Startled, she didn't know what I was talking about, but I told her to turn the radio on and that our nation was under attack. She prayed over the phone before we hung up. I had to get to work. I was a reporter and may have been miles and miles away from what was happening in a physical sense, but we were all feeling it as if we were there. What was going to happen next? Everything was so uncertain and unsettling.

I don't even remember if my husband left first for work or if I did. I just remember not wanting to leave him - so unsure about what the day would hold. I got to work and we listened to the radio, crying, scared and confused, as we tried to figure out what the next step was in our coverage. What stories needed to be held back, how were we going to approach this one, what family and friends did we have in the area that we could speak with ... It felt as if the world was ending, and in a way it did for a while. Few people were driving about, walking about. Those that were out spoke in hushed tones.

An important ceremony was taking place that morning for law enforcement in the area, and I had to cover it. By the time I got there, I hadn't heard about Flight 93 crashing in Pennsylvania yet. As I waited for the ceremony to begin, I watched the officers and agents present. There weren't as many as there should have been. Some were already in motion, under orders to help with security elsewhere. While I was there, some cell phones rang, higher-ups answering, grave faces, whispers. Another plane had gone down.

I numbly took notes and got a few photos, but I honestly can remember very little about the ceremony except for how I felt, what I was thinking, what the air smelled and felt like, what the sky looked like. I'm sure we all remember what the sky looked like that day. We kept checking it for planes.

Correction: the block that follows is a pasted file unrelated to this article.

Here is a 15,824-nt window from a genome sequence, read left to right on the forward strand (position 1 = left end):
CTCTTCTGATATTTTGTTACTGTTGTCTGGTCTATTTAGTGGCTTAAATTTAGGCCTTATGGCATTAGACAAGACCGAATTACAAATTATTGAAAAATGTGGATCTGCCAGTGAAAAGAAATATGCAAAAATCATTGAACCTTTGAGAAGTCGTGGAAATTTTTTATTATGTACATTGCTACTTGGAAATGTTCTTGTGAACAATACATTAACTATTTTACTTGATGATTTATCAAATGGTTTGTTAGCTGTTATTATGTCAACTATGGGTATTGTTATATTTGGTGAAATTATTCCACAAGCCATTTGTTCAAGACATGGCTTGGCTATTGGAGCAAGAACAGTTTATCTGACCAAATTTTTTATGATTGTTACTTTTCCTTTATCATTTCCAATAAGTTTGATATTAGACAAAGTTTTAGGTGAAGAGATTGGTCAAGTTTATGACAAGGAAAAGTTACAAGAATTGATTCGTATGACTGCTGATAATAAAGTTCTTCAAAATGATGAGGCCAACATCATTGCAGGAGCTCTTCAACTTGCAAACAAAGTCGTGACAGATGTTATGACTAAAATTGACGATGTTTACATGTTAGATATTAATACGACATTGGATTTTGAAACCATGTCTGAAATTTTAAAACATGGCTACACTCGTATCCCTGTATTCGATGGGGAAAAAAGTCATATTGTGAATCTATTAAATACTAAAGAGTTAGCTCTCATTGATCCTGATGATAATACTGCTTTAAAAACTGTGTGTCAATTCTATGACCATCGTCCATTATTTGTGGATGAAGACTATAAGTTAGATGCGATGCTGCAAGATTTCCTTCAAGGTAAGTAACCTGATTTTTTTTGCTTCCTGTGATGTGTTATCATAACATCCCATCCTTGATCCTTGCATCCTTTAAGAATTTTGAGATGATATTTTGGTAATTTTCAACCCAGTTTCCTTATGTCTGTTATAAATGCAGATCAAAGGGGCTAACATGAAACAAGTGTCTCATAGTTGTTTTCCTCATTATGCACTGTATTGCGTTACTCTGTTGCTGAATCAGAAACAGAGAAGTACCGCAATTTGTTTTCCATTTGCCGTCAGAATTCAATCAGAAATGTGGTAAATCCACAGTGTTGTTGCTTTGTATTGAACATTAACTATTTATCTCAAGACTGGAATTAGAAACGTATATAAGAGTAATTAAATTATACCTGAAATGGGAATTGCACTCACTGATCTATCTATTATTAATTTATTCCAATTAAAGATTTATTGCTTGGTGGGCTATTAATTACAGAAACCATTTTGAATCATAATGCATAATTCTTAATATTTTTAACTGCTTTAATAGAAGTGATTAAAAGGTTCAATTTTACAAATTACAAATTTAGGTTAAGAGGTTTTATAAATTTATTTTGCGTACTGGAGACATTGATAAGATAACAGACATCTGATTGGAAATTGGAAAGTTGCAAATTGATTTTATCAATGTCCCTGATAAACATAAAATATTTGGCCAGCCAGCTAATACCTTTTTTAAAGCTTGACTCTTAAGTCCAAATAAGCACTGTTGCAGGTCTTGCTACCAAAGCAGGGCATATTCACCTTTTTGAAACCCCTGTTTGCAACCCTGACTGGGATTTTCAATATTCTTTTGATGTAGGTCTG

In the weeks following the tragedy, I was glued to the television every waking moment that I wasn't working and many that I shouldn't have been awake. I interviewed survivors, family, friends. 9/11 had consumed me, had consumed our nation. Yet, we still had to go on living life. A changed life. And trying to find the answer to the never-ending "Why" - and discovering that the answers are always endless and never enough.

Everything I had once dreamed about all of a sudden seemed so different. A friend was due with her first child less than a month after the attacks. A few days after it all happened, I asked her if she was afraid of bringing a child into this world because of what had happened a few days prior. She wasn't, really. The thought terrified me.

But I've since had two amazing children, and have learned the lesson - and not for the first time - that life does go on. And that we get stronger as we rebuild around loss.

My children are getting old enough that they are asking these tough questions about September 11, 2001. And I have to try to answer them .I've tried - without making them living in an oblivious bubble - to shelter them as much as possible from tragic news, or news that might scare them. They learn of tragedies, and we pray for the people affected. They see me cry for them sometimes. They know we donate to the relief efforts. But we don't watch a lot of news while they are awake, and I try to spare them too many details. How do you spare details for something like this, as they begin asking the questions?